Celebration of Space - July 10, 2020

Comet C2020F3 NEOWISE over California desert

Comet C2020F3 NEOWISE over California desert

On July 3, 2020, Comet C/2020 F3 NEOWISE, cruised past the Sun at a mere distance of 27,391,909 miles, called Perihelion. We speculated that the comet had a good chance of breaking up due to the intense solar radiation that close to the solar corona. Well the comet survived its perihelion and is now making its way towards Earth, passing by us on July 23, 2020. A good reason why the comet survived its encounter with the Sun is because of its rather large nucleus, which is around 3 miles in diameter. Having a large nucleus will also explain why it’s so bright. Since perihelion, the comet has made its way into the Northern Hemisphere morning sky, and sightings have started. The comet and its nicely developing tail have become dimly naked eye visible. Though a view with binoculars will be fabulous. Sadly, since entering the morning pre-dawn sky, we have been clouded out or fogged out in the mornings over Southern New England (of course!). Regardless, the view is just going to keep getting better as the comet swings past us. Will it become one of the great comets of history? Probably not, but it will be the first naked eye comet to dazzle Northern Hemisphere sky watchers in quite a while. Once we get a clear morning, we will start to capture images of the comet and will post them to our media gallery, Facebook, and Twitter (@FrostyDrewOBSY). Also, if you happen to capture a photo of Comet NEOWISE, post it to the Visitor Posts section of our Facebook and we will share it on our timeline.

On Tuesday, July 14, 2020, Earth will reach the point in our orbit where we end up in between the Sun and Jupiter, with Jupiter being on the opposite side of Earth than the Sun. We call this Opposition, and it marks our closest point to Jupiter for our year, at 384,744,419 miles distant. Additionally, Jupiter will rise with sunset and set with sunrise on that night, giving us views of Jupiter for the entire nighttime period. All of this makes for best viewing of Jupiter during the weeks surrounding opposition. Once opposition passes, Jupiter will be above the horizon at sunset each night, with visible altitude increasing with each passing night. This will make Jupiter a frequent target at Frosty Drew Observatory this summer and autumn. If you haven’t seen Jupiter in a telescope, then be sure to stop in at the observatory and sneak a peek at the fabulous planet with its swirling storms, equatorial bands, and four bright Galilean Moons.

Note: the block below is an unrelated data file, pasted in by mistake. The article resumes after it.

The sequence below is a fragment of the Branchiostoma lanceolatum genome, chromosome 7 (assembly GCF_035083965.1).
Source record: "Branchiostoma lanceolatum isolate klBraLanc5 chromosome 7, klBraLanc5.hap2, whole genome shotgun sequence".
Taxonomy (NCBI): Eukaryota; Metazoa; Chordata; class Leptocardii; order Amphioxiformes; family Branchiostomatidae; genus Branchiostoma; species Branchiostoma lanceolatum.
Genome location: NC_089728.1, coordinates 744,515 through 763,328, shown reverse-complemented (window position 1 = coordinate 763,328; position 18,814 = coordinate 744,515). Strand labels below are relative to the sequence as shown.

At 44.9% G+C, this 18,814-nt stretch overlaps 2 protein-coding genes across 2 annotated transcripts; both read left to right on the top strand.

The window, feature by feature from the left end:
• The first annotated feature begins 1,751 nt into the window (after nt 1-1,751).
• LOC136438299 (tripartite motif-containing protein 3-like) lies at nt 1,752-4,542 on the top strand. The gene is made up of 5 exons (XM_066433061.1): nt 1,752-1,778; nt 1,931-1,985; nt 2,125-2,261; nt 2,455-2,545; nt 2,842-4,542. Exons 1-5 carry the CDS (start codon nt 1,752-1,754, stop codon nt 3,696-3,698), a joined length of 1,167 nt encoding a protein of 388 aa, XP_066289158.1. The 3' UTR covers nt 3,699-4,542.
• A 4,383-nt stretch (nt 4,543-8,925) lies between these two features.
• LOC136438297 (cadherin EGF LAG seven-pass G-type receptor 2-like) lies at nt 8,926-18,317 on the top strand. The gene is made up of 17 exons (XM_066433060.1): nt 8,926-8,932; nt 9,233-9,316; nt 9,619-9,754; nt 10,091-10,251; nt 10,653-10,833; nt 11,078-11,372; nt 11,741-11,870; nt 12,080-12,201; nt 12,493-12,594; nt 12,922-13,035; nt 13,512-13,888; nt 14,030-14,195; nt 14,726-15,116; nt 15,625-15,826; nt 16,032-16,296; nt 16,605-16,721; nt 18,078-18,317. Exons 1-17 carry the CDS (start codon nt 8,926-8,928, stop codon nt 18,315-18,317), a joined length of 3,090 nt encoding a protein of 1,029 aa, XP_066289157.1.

Starting on Sunday, July 12, 2020, welcome the International Space Station (ISS) back to the evening sky over the US with daily passes visible to anybody interested in looking up. Nightly passes, sometimes several per night, will continue until August 5, 2020, giving us a nice summertime showing of the station. Below we will post some of the more notable passes happening over the next week. Note that there are numerous other passes happening than those listed below, though we are only listing passes that are bright and easy to see from most locations.

Sun, Jul 12 at 11:43 pm, emerging from orbital sunrise at 30° over the NNE, heading towards the NE
Mon, Jul 13 at 10:51 pm, starting in the WSW, rising to 58°, heading towards the NE ← Excellent Pass!
Tue, Jul 14 at 10:03 pm, starting in the SW, rising to 84°, heading towards the NE ← Excellent Pass!

Wed, Jul 15 at 9:15 pm, starting in the SW, rising to 48°, heading towards the ENE
Thu, Jul 16 at 10:05 pm, starting in the W, rising to 38°, heading towards the NE

The pass times listed here are applicable for Southern New England, and generally acceptable for the Northeast. Also notice that the first listed time states that the ISS emerging from orbital sunrise at 30°. That’s because the ISS orbits Earth once every 90 minutes and experiences sunrise or sunset once every 45 minutes. When all of us Earthbound sky watchers observe the ISS passing, all we see is sunlight that reflects off the station’s labs and solar panels. For this to happen the ISS needs to be in direct sunlight. As the station drops into Earth’s shadow, it will appear to slowly dim and disappear from our view. Consequently, the opposite of this happens when the ISS starts to emerge from Earth’s shadow back into direct sunlight.

For additional daily pass times applicable to the Northeast, visit https://frostydrew.org/observatory/#satellites. For pass times specific to your location, visit NASAs Spot the Station. Now set your alarm and get out there to see humanity’s only continuously inhabited space-based residence zoom by at 17,500 mph!

Scott MacNeill
Scott MacNeill
Entry Date:
Jul 10, 2020
Published Under:
Scott MacNeill's Columns
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